So please remember: C≠E

January 3rd 2013

This is more than a little tip. This is a cry from the hearts of parents (and many teachers) all over Hong Kong. A cry that needs the help of a million megaphones so that someone, somewhere in the education department removes the metaphorical beans from their ears and the cobwebs from their minds.


Hong Kong schools conveyor belt hundreds of identical, bespectacled, geeky trainee accountants, no longer tied by apron strings but now suspended from a frame by the strings of a marionette. Dance puppet, dance. One only has to look at the clamour for ‘Western Style’ school places to realise that Hong Kong Schools are NOT serving the community.

We all (adults as well) learn by doing. By participating. By questioning. Yes, and by challenging. Teachers do not automatically deserve respect, like you they must earn it. They earn it by empowering your child to think and make decisions. They earn it by producing responsible adults from the spotty faced, ink stained little ‘geniuses’ that you proudly and mistakenly present to your chosen school.

January 1st 2013


The following passage occurs at the beginning of Under Milk Wood, a play for radio by Dylan Thomas, the Welsh poet.

Look at the way he uses adjectives. He has invented some of the complex ones  himself. For example ‘bible black’. Bible black because the bible is traditionally bound in black leather but also, in the part of Wales from which he came, the bible was a sombre instruction to darkness and devotion.

And then the streets are ‘hunched’. Hunched like, perhaps, an old man. Hunched, slow, grey, quiet. We can imagine the sleeping village. And then, perhaps the most memorable passage of the whole play, for me at least. ‘Sloeblack, slow, black, crowblack, fishingboat-bobbing sea.’ A sloe is the black fruit of the hawthorn bush, bitter, sour and strips the roof of your mouth, then he breaks that with the homophone ‘slow’ and then another black image, the crow in ‘crow black’. Read it to yourself and feel the rhythym.

The sea can be slow and lazy within the small harbour in Wales where the fishing boats move with the gentle swell and all is black.

It is Spring, moonless night in the small town, starless and bible-black, the cobblestreets silent and the hunched, courters’-and- rabbits’ wood limping invisible down to the sloeblack, slow, black, crowblack, fishingboat-bobbing sea. The houses are blind as moles (though moles see fine to-night in the snouting, velvet dingles) or blind as Captain Cat there in the muffled middle by the pump and the town clock, the shops in mourning, the Welfare Hall in widows‘ weeds. And all the people of the lulled and dumbfound town are sleeping now.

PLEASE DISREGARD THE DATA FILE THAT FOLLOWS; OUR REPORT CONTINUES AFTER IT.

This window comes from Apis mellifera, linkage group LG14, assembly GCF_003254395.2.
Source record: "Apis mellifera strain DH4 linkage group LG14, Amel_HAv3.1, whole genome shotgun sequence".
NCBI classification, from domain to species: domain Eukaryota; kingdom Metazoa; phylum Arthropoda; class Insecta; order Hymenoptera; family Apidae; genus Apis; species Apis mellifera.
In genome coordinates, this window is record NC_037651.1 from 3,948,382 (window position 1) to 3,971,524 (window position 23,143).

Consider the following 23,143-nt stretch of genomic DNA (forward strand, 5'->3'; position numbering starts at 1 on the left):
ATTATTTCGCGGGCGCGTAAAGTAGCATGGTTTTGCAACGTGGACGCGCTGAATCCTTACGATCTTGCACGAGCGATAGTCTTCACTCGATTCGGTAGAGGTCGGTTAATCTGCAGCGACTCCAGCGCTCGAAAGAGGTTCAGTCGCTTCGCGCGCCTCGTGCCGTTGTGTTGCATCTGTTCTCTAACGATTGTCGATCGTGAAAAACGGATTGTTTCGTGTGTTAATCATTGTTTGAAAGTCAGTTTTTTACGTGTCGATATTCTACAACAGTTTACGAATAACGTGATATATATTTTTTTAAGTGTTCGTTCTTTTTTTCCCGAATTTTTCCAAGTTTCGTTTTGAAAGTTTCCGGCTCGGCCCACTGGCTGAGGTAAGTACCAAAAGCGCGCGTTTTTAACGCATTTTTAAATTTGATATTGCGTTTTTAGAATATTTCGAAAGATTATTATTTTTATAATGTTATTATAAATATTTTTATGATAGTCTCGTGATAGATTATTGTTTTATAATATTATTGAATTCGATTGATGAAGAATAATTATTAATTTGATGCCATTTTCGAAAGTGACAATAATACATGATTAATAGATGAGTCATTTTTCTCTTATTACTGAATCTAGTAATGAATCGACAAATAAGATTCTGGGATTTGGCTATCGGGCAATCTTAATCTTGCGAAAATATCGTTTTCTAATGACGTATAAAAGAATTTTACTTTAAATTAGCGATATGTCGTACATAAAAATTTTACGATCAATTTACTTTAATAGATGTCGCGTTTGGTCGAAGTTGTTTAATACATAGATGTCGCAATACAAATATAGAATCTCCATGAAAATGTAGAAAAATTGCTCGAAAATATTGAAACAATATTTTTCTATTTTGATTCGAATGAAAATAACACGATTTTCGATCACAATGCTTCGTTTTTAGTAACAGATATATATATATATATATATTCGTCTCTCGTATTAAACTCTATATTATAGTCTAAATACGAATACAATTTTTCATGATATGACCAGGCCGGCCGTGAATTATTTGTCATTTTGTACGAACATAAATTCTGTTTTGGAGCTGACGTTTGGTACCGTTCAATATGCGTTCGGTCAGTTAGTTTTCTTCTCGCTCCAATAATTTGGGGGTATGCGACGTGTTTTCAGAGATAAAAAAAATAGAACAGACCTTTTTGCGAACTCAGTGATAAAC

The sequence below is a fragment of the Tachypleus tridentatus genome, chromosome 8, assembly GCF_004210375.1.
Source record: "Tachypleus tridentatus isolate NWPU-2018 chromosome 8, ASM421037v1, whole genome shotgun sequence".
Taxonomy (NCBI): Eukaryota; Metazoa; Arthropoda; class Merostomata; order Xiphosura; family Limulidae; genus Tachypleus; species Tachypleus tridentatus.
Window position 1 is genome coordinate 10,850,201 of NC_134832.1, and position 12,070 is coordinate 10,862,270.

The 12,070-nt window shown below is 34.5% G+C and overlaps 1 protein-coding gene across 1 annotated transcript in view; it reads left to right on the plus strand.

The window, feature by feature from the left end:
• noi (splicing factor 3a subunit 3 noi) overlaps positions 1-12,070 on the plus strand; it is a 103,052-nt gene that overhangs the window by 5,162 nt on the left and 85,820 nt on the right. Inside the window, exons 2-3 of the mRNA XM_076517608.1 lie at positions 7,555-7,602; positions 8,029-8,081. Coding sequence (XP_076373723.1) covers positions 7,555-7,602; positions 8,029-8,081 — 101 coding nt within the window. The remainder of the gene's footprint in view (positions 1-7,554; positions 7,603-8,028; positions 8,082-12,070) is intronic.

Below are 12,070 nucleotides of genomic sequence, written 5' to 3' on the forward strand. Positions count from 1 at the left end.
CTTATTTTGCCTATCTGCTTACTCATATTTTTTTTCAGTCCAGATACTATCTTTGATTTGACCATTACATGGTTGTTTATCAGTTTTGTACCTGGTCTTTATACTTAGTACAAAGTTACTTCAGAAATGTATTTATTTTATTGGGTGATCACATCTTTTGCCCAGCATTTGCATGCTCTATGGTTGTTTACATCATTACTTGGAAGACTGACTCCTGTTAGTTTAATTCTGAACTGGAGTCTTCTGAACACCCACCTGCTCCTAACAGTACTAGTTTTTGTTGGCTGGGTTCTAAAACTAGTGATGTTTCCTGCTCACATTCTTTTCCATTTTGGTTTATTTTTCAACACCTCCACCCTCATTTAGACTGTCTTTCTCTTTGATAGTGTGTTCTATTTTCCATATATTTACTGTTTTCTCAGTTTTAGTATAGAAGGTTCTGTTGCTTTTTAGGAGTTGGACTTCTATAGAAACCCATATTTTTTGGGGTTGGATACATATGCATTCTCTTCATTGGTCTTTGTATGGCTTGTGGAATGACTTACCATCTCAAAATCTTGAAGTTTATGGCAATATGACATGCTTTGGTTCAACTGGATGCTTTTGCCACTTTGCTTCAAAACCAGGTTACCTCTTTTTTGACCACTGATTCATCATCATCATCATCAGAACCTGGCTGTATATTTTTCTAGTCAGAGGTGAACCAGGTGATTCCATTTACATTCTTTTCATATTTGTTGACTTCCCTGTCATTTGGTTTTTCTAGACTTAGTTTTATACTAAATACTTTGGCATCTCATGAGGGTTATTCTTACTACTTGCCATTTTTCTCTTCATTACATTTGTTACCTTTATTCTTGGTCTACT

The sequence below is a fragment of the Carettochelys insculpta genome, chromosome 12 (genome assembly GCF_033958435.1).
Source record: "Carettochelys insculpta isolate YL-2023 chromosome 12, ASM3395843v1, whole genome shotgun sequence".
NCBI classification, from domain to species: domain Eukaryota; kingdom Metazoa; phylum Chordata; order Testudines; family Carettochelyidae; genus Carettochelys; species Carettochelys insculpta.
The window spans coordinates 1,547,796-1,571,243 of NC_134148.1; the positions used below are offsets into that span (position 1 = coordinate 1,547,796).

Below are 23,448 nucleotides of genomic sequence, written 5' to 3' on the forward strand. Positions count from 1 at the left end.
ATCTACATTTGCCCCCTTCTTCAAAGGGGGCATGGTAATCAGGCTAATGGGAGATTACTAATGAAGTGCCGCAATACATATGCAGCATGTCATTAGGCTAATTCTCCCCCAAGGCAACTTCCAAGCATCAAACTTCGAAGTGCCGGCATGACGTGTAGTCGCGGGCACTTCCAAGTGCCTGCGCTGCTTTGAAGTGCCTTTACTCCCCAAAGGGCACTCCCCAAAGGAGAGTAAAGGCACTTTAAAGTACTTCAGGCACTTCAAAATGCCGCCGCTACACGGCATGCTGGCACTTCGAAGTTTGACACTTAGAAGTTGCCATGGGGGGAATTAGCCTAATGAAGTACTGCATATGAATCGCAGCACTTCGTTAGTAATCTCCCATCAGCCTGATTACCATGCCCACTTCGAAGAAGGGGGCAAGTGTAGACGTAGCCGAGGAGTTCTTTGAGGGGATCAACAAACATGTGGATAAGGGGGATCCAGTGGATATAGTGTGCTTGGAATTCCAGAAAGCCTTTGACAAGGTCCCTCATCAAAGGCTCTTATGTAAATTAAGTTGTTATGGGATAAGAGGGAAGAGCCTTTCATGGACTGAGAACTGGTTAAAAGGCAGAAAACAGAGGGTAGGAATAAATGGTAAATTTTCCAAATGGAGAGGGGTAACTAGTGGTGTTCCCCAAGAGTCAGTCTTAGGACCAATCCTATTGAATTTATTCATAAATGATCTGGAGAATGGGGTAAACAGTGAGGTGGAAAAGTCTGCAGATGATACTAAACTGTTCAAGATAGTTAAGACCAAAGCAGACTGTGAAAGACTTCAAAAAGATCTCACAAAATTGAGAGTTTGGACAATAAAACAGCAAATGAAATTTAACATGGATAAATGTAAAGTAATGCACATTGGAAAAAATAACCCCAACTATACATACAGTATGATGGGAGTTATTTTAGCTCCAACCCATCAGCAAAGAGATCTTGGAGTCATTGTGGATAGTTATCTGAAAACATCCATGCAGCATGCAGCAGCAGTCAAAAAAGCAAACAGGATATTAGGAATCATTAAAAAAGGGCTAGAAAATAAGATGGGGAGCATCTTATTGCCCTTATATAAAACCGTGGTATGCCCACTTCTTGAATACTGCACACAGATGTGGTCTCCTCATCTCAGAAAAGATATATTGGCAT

Try inventing some adjectives of your own, try to make them reflect the feelings and emotions that you are trying to express. Gaily polka-dotted, flared dress for example. Try it. Send your best to me.



Been asked to make a presentation? Think you can rustle up something on Power Point in a couple of hours?


Steve Jobs, one of the world’s best ‘presenters’ probably took weeks. If you have something important to say you need correct preparation. Even Wayne Rooney needs to practice all week for a maximum of 90 minutes on a Saturday.

Call me. I’ll show you how. Planning, presentation skills and correct English (including perfect pronunciation and enunciation).

Here are a couple of words that are often ‘mis translated’.

1. Help: Help means to assist. It means that the helper is just one of the people who are doing something. It does NOT mean to do something FOR someone else.
e.g. Will you help me move the sofa, please? You take that end and I’ll take this.
e.g. I do not understand this word. Will you help me please?

2. Blame:(n, adj, v) Means to accuse someone of something or to suggest fault with one’s self or another.
e.g. You blamed me for breaking the window, but I was at work in Sha Tin at the time, so I could not possibly be to blame.
Note. Blame does NOT mean to chastise or to criticise.

I’ll be posting some more like this in the coming days and weeks. If you are confused by a word in English, let me know.

To speak English well you need to ENUNCIATE. … and this will help you:
try to bring your sounds to the front of your mouth so they do not get swallowed. (That is one reason American English is so difficult to understand)
Then imagine that each sound is a perfectly formed , hollow crystal ball. When you say a sound imagine it as a glass ball propelled through the air so it smashes against a distant wall.
Over enunciate at first. Over emphasise the final consonents of each word.